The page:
Our big news this time is our trip to Shikoku.  It took us 5 hours on a ferry boat from Kobe to Komatushima and then about 20 minutes by car to Tokushima where the conference was held.  The boat was like a small steamer with rooms and a promenade deck so we enjoyed the boat ride.  The sea was smooth and the sun was bright.  All along the way we could see villages, fishing boats and big ships.  It was a very interesting trip.  The Japanese men who had been here to see B about coming, met us at the dock with their cars and took us to the hotel.  We took our shoes off at the door and wore house slippers all the time we were inside.  The hotel has three western rooms with beds, chairs and tables and the other rooms are Japanese with mats on the floor.  They are very beautiful rooms but it is hard to sit on the cushions when you are not used to it.  We had two of the western rooms and one had a big bathroom with it.  Actually it was three rooms--a sitting room, bedroom & bath.  The other room where B and Bob slept had a sitting room and a bedroom.  The maids were so good to the children and they really had a good time.   The maids wore beautiful kimonos and different ones every day.  It was supper time when we got to the hotel and soon after we ate, the newspaper men came for an interview and to take our picture.  It was in the paper with a nice article all in Japanese of course and the paper sent us a print of the picture.  We went on Friday but B didn't talk until Sunday so they had planned our time so we could make the most of our trip.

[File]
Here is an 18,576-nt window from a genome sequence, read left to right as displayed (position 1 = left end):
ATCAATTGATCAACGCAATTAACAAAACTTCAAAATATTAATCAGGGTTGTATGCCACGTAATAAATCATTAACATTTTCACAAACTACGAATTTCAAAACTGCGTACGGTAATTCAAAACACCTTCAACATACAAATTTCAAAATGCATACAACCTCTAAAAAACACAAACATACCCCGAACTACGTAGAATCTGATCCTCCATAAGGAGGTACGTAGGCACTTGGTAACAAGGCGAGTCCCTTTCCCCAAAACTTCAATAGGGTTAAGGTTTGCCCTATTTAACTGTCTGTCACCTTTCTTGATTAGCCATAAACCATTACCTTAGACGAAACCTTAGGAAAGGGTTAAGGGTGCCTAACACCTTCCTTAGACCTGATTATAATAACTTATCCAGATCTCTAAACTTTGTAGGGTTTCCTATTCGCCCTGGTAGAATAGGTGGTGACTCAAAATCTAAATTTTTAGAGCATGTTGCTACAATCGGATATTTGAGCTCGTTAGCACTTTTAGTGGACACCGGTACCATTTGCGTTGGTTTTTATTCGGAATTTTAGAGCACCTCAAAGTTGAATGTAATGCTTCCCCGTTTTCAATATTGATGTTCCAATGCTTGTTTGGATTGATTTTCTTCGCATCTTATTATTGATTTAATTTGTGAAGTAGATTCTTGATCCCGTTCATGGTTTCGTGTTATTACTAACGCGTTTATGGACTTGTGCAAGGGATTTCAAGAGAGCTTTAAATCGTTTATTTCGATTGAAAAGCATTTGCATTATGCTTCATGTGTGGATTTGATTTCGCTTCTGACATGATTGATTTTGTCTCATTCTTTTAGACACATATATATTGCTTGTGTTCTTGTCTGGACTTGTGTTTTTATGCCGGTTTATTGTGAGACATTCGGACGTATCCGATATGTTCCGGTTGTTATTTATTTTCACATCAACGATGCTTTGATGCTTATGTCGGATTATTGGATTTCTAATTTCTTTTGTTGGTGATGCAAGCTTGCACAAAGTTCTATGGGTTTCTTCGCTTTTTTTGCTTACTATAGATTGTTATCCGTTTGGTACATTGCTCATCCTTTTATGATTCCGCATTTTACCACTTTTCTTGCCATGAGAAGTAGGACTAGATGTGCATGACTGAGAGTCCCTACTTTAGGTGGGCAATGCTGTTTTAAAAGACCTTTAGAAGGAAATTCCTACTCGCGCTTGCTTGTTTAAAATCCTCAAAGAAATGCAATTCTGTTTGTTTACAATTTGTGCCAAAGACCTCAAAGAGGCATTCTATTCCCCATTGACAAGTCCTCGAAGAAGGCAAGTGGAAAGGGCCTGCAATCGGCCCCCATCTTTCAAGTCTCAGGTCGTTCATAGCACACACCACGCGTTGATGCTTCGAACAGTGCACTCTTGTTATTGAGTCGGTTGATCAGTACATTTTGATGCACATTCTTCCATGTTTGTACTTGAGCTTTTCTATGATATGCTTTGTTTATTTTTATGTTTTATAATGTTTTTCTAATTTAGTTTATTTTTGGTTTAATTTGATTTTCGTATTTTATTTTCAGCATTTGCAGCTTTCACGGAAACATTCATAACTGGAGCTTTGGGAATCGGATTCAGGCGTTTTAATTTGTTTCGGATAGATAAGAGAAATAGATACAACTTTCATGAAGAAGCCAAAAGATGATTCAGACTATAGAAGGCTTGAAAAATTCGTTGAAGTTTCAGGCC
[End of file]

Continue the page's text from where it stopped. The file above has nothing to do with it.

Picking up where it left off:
One day we hired a car and went to see the famous whirlpools of Naruto.  It is where the Inland Sea joins the Pacific Ocean.  The beach is beautiful--long stretches of grey sand.  We played on the beach a while and picked up some shells.  Shikoku is farming land and the chief crop is sweet potatoes but it is hard to see how they grow anything.  The soil is just plain sand.  All of it was in use, though and farmers were everywhere.

There was a dinner party that night and since the Japanese men knew that American women go to such things with their husbands, I was invited too.  Japanese women are not included in dinner parties so I did not accept for I would have been the only woman.  Afterwards there was an exhibition of folk dancing and I did go to see that and was the only woman except for the women dancers.

After B's talk on Sunday one of the men came and had lunch with us.  Then he gave us a load of gifts--dolls for the children and B and a picture for me.  The dolls are in glass cases and not to play with.  They are dressed like the folk dancers.  Early Monday morning four of the men came to tell us goodbye.  They took pictures of us in the hotel garden and finally took us to catch the boat.  They bought paper ribbons to throw and waved to us as long as we could see them after the boat left.  The people go all out to make you happy and to show their appreciation.  Everything they did for us or gave us was the best they could find.  The hotel was where Hirohito had stayed a month ago when he visited Tokushima.

Yesterday was Thanksgiving and we are so thankful for all we have.  It was an ordinary day but we had chicken and cranberry sauce.  School went on as usual since the Japanese Thanksgiving has already passed."

                        Lots of love,


NOTE:  For more pictures of the Shichi-go-san Festival, use this link: http://annbkennedy.blogspot.com/2013/01/january-10-11-1954-long-day-at-church.html